Final-year undergraduates for 2010 are gloomy about their immediate employment prospects with confidence in the graduate job recruitment market at a 15-year low, new research shows.
Of the 16,000-plus students surveyed by High Fliers Research in March, only a third expected to find a graduate job after university, and 14% said they hadn’t decided what they will do next – the highest proportion since the graduate careers survey began in 1995.
One-third feared many entry-level vacancies will be filled by 2009 graduates, and one in six claimed they would have decided against university if they had realised how tough the graduate job market is.
The survey also found that confidence in the graduate job market was at an all-time low, with 45% of university leavers describing prospects for new graduates as ‘very limited’. Fewer than one in six finalists who applied for graduate positions said they were ‘very confident’ of landing a definite job offer before graduation – even less than in 2009. And a third said they will have to accept any job they were offered.
Graduate salary expectations have also fallen. Final-year job hunters expect to earn an average of £22,000 for their first job – 3.1% less than in 2008.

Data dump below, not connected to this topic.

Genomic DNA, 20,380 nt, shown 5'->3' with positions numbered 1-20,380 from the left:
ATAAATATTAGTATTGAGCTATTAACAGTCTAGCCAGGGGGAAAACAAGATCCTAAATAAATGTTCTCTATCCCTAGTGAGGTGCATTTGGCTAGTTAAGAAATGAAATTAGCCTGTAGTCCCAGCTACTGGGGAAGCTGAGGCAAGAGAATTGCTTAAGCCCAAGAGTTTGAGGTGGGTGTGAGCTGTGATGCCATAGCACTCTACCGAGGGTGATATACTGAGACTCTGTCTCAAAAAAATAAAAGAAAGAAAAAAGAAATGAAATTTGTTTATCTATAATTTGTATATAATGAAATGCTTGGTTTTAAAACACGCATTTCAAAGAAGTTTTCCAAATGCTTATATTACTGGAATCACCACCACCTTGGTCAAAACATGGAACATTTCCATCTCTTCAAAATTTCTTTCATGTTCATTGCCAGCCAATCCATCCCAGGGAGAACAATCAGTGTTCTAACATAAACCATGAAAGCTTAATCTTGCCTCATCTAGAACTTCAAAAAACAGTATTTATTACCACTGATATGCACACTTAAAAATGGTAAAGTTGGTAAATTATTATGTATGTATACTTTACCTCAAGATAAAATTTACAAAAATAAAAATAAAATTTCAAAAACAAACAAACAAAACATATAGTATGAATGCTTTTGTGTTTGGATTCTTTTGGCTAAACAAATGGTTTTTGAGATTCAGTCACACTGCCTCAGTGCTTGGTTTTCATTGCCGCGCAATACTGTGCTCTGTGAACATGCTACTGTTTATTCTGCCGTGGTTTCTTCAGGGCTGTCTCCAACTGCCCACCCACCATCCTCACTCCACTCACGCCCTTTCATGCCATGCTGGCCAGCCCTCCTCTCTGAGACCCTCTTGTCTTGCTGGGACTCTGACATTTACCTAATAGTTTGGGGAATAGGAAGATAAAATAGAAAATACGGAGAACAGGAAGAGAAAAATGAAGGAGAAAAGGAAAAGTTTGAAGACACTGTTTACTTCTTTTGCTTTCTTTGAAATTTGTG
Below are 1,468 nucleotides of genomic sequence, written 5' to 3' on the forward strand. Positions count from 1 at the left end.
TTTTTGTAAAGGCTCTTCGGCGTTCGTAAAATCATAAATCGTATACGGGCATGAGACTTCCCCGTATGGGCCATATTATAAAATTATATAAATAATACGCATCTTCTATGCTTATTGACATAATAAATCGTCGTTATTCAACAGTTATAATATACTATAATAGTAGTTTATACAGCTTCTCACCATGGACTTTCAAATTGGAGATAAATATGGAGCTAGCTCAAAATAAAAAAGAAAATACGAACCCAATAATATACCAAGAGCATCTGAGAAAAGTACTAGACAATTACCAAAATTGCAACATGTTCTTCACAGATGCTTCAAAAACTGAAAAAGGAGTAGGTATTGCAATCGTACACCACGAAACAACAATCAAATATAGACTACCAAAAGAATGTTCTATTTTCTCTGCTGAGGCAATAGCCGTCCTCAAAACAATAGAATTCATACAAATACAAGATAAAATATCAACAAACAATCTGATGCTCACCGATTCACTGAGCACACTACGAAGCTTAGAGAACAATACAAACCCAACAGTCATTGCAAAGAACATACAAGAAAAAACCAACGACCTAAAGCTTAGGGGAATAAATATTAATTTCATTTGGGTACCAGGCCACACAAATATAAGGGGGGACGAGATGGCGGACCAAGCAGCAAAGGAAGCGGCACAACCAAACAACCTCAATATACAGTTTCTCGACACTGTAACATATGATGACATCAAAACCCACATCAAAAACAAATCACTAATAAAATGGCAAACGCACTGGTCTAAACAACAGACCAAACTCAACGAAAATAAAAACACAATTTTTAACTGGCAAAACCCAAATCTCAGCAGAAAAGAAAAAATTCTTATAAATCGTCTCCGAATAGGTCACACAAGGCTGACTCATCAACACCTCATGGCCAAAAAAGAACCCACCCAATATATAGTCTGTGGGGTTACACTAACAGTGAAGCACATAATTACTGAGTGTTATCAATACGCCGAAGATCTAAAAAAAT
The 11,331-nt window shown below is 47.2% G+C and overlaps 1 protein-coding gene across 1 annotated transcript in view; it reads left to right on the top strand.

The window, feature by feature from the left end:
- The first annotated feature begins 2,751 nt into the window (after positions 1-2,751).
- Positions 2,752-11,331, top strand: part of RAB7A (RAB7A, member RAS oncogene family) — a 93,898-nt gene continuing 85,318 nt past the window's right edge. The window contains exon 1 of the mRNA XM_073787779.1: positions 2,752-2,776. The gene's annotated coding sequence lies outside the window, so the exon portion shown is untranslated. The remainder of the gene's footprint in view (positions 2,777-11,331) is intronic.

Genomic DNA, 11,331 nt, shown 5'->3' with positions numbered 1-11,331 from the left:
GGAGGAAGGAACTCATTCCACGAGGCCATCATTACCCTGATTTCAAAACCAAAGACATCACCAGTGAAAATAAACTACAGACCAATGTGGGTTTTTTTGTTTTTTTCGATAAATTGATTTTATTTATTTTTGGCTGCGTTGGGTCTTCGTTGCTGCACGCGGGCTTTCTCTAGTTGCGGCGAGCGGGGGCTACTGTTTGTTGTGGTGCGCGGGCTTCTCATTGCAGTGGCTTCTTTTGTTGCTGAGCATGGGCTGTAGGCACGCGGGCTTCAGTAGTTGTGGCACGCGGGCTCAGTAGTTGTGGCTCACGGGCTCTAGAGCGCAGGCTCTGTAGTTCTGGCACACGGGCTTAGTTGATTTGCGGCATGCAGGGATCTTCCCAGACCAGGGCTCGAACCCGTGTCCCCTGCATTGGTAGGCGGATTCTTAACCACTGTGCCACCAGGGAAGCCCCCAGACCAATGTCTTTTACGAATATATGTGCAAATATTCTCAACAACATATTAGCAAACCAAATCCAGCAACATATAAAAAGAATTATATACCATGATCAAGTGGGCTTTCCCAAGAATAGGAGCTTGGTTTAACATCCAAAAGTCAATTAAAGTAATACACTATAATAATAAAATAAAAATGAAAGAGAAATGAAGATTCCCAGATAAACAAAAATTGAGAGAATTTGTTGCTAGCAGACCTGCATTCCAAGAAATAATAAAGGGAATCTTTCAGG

Martin Birchall, managing director of High Fliers Research, said: “Our latest survey shows that final-year students due to leave UK universities this summer are just as pessimistic about their employment prospects as those who graduated 12 months ago.
“The research highlights that students from arts and humanities and those who’ve had little or no work experience during their time at university are the least confident about the future, and expect to earn almost £50,000 less than graduates with business, finance or law degrees during their first five years of employment.”
Michael Rendell, head of HR services at PricewaterhouseCoopers – the UK’s top graduate recruiter, taking on more than 1,000 every year – said it was not surprising that students are pessimistic about their future prospects given two years of recession.
“With businesses starting to make preparations for an upturn, it is important employers continue to engage with graduates or they risk deterring key potential talent,” he told Personnel Today.
Donna Miller, HR director at Enterprise Rent-a-Car, which is planning to recruit 750 graduates this year, urged students to broaden their career targets.
“An IT student shouldn’t be holding out for a job with a top IT firm, given that most companies in the country will have an IT department,” she told Personnel Today. “They may get an overall better experience too with an opportunity to work on some really interesting projects [at a non-IT firm].”
She added that more and more employers are moving to “rolling” or “year-round” recruitment, meaning that candidates will not need to sit out the process for a year.